Why morning sickness isn’t all bad

Why morning sickness isn’t all bad

The onset of morning sickness is dreaded by most mums-to-be, but could it have an upside for mums and their babies?

 

Canadian researchers found that women not suffering from nausea and vomiting in pregnancy were between three and ten times more likely to miscarry in the first three months of pregnancy compared with women who had morning sickness symptoms.

Babies born to mothers who had morning sickness were also less likely to have birth defects, be born prematurely, or be small or have a low birth weight.

They also scored higher on IQ tests when aged between three and seven years.

The study, conducted at the Hospital for Sick Children in Toronto and published in the August issue of Reproductive Toxicology showed as many as 85% of pregnant women develop morning sickness, with symptoms ranging from mild to severe.

Rapid increases in human gonadotropin, a hormone released by the placenta, are believed to help trigger the symptoms. At the same time, relatively high levels of the hormone, and possibly other hormones not yet identified, may contribute to a more favorable prenatal environment, the researchers said.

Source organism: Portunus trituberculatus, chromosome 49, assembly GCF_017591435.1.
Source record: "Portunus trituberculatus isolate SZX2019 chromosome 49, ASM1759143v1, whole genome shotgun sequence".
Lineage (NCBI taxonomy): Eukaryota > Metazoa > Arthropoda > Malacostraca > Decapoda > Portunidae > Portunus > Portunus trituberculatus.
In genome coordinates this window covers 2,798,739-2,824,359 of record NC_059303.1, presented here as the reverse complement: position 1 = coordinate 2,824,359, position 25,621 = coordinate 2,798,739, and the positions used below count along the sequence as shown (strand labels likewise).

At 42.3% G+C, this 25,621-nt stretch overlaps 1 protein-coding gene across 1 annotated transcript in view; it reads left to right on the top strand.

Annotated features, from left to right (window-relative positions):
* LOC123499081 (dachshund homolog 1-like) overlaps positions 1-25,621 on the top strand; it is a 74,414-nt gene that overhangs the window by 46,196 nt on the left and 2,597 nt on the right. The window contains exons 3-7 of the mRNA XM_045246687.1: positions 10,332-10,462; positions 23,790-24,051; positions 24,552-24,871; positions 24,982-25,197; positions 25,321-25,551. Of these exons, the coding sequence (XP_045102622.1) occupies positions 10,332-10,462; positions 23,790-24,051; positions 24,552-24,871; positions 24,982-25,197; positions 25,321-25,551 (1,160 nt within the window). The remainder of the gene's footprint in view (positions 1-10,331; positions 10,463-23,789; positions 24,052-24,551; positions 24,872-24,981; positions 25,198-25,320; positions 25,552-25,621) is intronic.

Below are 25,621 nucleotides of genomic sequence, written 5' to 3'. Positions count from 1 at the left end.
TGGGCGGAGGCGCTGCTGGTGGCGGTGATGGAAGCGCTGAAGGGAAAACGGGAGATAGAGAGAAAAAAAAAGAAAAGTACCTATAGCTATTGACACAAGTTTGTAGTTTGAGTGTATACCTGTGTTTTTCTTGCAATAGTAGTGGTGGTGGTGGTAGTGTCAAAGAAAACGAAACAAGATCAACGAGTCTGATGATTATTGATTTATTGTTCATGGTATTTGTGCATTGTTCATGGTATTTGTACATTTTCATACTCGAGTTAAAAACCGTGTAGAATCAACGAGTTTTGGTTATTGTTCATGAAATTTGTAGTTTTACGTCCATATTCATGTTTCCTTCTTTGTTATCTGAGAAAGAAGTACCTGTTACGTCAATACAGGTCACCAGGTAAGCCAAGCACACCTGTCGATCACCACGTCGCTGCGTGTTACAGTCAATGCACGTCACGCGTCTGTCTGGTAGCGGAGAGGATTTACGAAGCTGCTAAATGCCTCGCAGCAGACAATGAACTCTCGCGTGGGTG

The report’s author Gideon Koren, said that taking drugs to reduce symptoms of nausea and vomiting doesn’t affect a woman’s hormonal levels and therefore shouldn’t alter any positive effects associated with morning sickness.

The risk of miscarriage was more than three times as high in women without symptoms of nausea and vomiting as in those with symptoms. Women 35 years old or older, who generally have a relatively high risk for miscarriage, appeared to benefit the most from the “protective effect” associated with morning-sickness symptoms, the study said.

Nausea and vomiting during pregnancy were associated with a reduced risk for low birth weight and short body length. Women with morning-sickness symptoms also had fewer preterm births: 6.4% compared with 9.5% for those without symptoms, one of the underlying studies found.

The risk of birth defects was reduced by between 30% and 80% in infants of mothers with symptoms and these children also scored higher in IQ tests later in life.

 

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